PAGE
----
The Research Project


The Alpine Salamander (Salamandra atra) is a pitch black amphibian, that lives in Alpine regions at altitudes between 600-2400m. It measures up to 14cm in length and lives up to fifteen years. Its specific adaption to the harsh alpine environment manifests its remarkable position as a viviparous amphibian, which does not require an aquatic ecosystem for reproduction. The Alpine Salamander is endangered and strictly protected according to the European FFH directive (Annex IV). Hence, efforts to research its habitat and ecology, as well as measures for its conservation, have highest priority.

Despite its central role in the Alpine ecosystem our actual academic record is small. In fact we know not enough about its distribution in the Alps, its habitat, and most importantly its ecology. In order to resolve this shortcoming this project explores the population and distribution of the Alpine Salamander in the Austrian Alps.

The main goal is to map occurrence, population- size and development of the Alpine Salamander.
Here we will take two approaches. First, we will establish an oral history of Alpine Salamander observations in the past 50 years by conducting interviews in the local community, such as alpinists, farmers, Nationalpark staff, mineral collectors, and hunters to preserve their well-versed local knowledge of the Alpine Salamander. Second we will check these regions for Alpensalamander observations ourselves to explore their habitat and their ecology. We will also include other amphibians like the Fire Salamander (Salamandra salamandra) to investigate the relationship among these species. These data will be collected and disseminated on our webportal The project will be carried out at the University of Salzburg in collaboration with several national parks, schools and research institutions accross Europe.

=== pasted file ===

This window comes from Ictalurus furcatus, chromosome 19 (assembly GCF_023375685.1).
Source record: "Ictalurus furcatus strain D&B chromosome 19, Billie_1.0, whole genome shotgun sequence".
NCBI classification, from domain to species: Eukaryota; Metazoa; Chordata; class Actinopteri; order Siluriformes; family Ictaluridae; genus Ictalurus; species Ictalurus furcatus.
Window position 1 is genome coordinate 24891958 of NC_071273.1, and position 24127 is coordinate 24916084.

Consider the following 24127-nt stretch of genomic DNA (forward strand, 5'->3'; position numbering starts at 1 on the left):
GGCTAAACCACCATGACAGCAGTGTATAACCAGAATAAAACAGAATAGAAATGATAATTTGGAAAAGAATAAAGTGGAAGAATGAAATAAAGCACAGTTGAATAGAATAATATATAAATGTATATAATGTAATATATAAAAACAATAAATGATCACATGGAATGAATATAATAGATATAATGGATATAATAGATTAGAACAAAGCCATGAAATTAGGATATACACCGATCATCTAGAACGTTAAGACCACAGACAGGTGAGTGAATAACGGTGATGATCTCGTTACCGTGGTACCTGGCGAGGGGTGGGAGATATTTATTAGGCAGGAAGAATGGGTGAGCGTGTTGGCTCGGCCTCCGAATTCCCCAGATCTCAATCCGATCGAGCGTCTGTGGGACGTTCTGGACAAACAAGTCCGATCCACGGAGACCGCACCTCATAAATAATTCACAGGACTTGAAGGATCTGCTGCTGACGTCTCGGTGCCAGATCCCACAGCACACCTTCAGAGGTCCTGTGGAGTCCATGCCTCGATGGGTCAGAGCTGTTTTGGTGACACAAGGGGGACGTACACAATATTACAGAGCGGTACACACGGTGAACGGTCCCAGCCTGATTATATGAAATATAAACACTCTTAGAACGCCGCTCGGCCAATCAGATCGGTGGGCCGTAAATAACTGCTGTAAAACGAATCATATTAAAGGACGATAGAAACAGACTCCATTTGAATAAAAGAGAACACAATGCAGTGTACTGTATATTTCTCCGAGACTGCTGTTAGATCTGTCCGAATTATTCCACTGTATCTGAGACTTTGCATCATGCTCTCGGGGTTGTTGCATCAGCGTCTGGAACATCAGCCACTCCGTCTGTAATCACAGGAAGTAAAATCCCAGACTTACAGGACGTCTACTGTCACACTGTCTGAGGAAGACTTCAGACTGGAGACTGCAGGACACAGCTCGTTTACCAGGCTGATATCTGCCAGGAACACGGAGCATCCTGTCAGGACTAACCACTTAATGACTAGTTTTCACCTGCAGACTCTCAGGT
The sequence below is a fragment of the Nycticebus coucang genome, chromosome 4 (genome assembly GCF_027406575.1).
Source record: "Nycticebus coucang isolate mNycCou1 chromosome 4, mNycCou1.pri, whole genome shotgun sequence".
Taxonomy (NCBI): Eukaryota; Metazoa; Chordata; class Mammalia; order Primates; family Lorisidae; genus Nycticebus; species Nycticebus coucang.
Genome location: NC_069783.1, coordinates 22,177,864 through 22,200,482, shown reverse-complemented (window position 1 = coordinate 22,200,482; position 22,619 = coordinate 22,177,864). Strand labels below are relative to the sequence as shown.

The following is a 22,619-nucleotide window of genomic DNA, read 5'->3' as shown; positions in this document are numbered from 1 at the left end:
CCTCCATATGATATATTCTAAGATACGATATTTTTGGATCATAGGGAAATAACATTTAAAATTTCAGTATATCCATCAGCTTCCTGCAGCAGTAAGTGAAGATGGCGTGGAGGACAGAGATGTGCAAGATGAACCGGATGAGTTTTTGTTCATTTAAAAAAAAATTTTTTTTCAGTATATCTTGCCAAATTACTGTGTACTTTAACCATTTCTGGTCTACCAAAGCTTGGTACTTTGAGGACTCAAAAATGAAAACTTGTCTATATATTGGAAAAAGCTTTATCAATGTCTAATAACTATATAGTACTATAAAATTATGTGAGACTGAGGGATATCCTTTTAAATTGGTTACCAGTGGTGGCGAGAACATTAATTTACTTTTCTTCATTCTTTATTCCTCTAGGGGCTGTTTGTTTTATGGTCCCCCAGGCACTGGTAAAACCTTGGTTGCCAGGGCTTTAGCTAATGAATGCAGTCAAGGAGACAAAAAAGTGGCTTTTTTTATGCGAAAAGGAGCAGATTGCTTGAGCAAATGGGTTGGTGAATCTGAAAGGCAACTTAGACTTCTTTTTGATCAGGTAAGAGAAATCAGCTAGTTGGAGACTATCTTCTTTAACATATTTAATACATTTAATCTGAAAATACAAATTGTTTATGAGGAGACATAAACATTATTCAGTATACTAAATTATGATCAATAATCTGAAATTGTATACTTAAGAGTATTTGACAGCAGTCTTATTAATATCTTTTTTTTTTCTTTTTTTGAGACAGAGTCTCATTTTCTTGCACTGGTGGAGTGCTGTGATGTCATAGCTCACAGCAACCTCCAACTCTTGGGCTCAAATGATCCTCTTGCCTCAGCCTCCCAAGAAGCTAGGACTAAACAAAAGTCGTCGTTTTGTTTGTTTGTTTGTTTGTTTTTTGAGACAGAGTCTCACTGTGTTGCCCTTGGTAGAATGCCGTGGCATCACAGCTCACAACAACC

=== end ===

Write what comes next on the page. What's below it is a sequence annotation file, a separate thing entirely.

What would we and our Alps be without the salamanders!

Master theses:

The following master theses have been written in the framework of the Alpine Salamander project at the University of Salzburg:

  • Pichlmüller Florian (2012): Skin swabs of fire salamander larvae – evaluation of a new nondestructive DNA sampling method.
  • Straub Christina (2012): Salamandra salamandra populations in Salzburg and Upper Austria: an investigation of population boundaries.
  • Schauer Julia (2011): Distribution of the Fire Salamander on the mountains Heuberg, Gaisberg and Gurlspitze in Salzburg, Austria. Master Thesis Julia Schauer, Map of the analyzed streams: Study area Julia
  • Meikl Magdalena (2010): Collection of Fire Salamander (Salamandra salamandra) distribution data in Austria using a new, community based approach. Master Thesis Magdalena Meikl
  • Reinthaler-Lottermoser Ursula (2010): Analysis of the distribution of the Alpine Salamander in Austria using a new, community based approach. Master Thesis Uschi Reinthaler
  • Widauer Andreas (2010): Alpensalamander Schulprojekt.


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